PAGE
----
If the UBI’s advocates really believe in the policy, they should start with their own children. Granted, the “what about your own kids?” argument is usually a cheap rhetorical ploy. Advocates of foreign intervention don’t eagerly send their children into battle, nor do advocates of higher taxes voluntarily pay higher taxes themselves; they don’t claim that fighting wars or paying taxes benefits the individual, but rather that society as a whole would benefit. A policymaker might rationally enroll his children in private school while pursuing a public school model of education reform, or sign up his family for better health insurance than he believes the government should guarantee to all, without necessarily being hypocritical. What’s best for one’s own child need not align with the public policy one believes most appropriate for the government to adopt.

February 1, 2017

“This unapologetic Luddism is what passes for futurism in leftist circles these days, I fear”

Filed under: Economics, Europe, France, Politics — Tags: , , , , — Nicholas @ 04:00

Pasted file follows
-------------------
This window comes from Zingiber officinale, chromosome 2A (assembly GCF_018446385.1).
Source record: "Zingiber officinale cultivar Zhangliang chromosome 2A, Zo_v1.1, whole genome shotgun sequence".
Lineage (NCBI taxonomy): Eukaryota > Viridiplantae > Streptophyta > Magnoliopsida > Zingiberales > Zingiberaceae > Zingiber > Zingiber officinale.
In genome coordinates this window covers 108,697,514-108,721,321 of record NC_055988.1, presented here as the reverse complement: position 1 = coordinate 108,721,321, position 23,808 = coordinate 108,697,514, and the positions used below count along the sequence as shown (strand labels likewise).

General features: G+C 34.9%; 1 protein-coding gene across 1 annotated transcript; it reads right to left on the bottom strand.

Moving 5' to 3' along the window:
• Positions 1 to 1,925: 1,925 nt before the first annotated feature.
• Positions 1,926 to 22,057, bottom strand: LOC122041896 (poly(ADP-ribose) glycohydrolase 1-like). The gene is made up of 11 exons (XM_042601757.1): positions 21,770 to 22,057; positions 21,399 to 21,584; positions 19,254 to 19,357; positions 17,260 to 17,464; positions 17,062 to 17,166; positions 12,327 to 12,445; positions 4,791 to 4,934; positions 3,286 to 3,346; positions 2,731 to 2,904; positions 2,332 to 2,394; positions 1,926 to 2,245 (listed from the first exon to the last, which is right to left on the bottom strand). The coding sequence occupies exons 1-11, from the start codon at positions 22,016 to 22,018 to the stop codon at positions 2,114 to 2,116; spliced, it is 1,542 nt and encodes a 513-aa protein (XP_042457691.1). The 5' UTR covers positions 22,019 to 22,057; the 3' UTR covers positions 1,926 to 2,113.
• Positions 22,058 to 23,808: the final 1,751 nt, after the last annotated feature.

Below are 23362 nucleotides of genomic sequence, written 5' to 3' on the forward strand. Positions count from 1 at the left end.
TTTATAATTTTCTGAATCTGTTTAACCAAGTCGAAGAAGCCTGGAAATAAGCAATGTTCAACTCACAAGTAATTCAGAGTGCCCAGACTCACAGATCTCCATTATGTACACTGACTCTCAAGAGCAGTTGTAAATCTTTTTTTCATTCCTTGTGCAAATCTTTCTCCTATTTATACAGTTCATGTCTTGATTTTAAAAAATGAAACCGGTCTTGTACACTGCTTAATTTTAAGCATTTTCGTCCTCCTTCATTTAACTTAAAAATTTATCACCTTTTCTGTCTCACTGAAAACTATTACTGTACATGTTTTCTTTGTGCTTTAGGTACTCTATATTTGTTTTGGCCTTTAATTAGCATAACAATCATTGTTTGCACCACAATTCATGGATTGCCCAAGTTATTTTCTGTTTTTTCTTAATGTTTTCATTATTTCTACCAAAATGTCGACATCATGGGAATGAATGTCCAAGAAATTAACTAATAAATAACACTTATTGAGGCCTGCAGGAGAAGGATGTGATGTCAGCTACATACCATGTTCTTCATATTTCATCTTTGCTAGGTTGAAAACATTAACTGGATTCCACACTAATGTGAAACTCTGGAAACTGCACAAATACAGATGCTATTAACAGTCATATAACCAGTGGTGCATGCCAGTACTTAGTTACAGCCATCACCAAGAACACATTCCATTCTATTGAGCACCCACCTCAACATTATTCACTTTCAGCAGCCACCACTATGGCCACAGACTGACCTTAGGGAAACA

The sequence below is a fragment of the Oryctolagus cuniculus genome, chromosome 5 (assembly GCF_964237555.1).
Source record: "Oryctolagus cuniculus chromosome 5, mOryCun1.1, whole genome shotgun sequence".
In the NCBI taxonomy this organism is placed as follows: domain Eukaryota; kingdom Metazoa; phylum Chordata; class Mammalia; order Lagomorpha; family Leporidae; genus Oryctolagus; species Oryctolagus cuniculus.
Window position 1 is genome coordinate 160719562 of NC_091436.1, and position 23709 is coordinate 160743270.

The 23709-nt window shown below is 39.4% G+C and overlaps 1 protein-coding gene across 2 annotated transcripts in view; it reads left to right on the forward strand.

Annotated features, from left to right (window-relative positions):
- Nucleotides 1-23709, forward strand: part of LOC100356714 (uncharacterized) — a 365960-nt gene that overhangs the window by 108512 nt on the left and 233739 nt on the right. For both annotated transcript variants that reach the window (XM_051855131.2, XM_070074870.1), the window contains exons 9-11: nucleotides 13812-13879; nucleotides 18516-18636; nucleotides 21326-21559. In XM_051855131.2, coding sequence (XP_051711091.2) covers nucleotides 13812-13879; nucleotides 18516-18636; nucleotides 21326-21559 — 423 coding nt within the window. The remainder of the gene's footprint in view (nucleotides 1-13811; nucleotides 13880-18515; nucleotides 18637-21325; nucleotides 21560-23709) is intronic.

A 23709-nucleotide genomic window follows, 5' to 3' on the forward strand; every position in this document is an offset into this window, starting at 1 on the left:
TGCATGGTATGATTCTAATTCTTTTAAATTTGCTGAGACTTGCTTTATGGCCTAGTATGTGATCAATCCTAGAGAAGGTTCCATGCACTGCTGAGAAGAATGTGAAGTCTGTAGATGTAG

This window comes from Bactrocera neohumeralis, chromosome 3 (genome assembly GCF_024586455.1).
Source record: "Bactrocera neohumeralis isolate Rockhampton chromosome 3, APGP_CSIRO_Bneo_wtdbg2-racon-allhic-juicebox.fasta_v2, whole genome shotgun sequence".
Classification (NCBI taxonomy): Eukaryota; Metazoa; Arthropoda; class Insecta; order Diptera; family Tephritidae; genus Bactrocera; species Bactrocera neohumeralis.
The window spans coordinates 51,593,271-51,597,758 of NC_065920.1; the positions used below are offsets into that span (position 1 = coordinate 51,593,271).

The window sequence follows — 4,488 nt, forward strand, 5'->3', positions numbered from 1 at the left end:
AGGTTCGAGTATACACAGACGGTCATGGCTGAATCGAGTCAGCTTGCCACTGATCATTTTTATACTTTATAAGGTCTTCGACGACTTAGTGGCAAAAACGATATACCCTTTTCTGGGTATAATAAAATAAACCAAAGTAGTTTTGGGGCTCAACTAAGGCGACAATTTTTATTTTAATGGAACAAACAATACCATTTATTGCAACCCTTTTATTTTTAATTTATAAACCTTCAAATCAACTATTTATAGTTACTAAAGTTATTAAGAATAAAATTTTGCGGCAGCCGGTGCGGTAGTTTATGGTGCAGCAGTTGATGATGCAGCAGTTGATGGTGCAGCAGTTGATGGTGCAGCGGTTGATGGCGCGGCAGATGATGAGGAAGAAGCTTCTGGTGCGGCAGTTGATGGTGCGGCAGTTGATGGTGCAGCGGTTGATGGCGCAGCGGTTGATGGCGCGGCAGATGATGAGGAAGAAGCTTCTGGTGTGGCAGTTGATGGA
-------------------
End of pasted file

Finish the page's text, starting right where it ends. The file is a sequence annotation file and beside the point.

Colby Cosh looks at the tribulations of the French Socialist party (the rough equivalent of Canada’s “Natural Governing Party”) as they scramble to remain meaningful in the upcoming elections:

[Benoît] Hamon’s candidacy will provide a first serious electoral test of the ultra-trendy universal basic income idea. His proposal is for a universal income of €750 a month, or about $1,050 in Canadian currency. This is none too generous an amount to live on, even granting that France is a hell of a nice place to be poor. But without other sources of financing, such a UBI might require nearly an immediate doubling of French state revenue, even if you count the existing welfare programs France could get rid of.

Valls expended a lot of effort challenging Hamon’s math, to little apparent avail. Hamon has “plans” to raise new revenue, mostly of a hand-wavy sort that will be familiar from the worst sort of Canadian provincial election. But his tax on robots and artificial intelligences is certainly a fun new wrinkle.

On hearing of the idea, the advanced, full-blooded nerd will immediately think of Frank Herbert’s Dune novels. Herbert, finding it amusing to construct a science-fiction universe without computers, created a backstory in which humans had risen up in an enormous, ultra-violent “Butlerian Jihad” and established a pan-galactic religious taboo: “Thou shalt not make a machine in the likeness of a human mind.”

For, after all, any machine that mimics human operations, mechanical or cognitive, takes away a potential job from a human being, or from dozens of them. That is the premise of the “robot tax”, and, by all logic, it should apply to computers. Or, for that matter, to any labour-saving device — any device that multiplies human productivity at all. Pens. Crocs. Red Bull.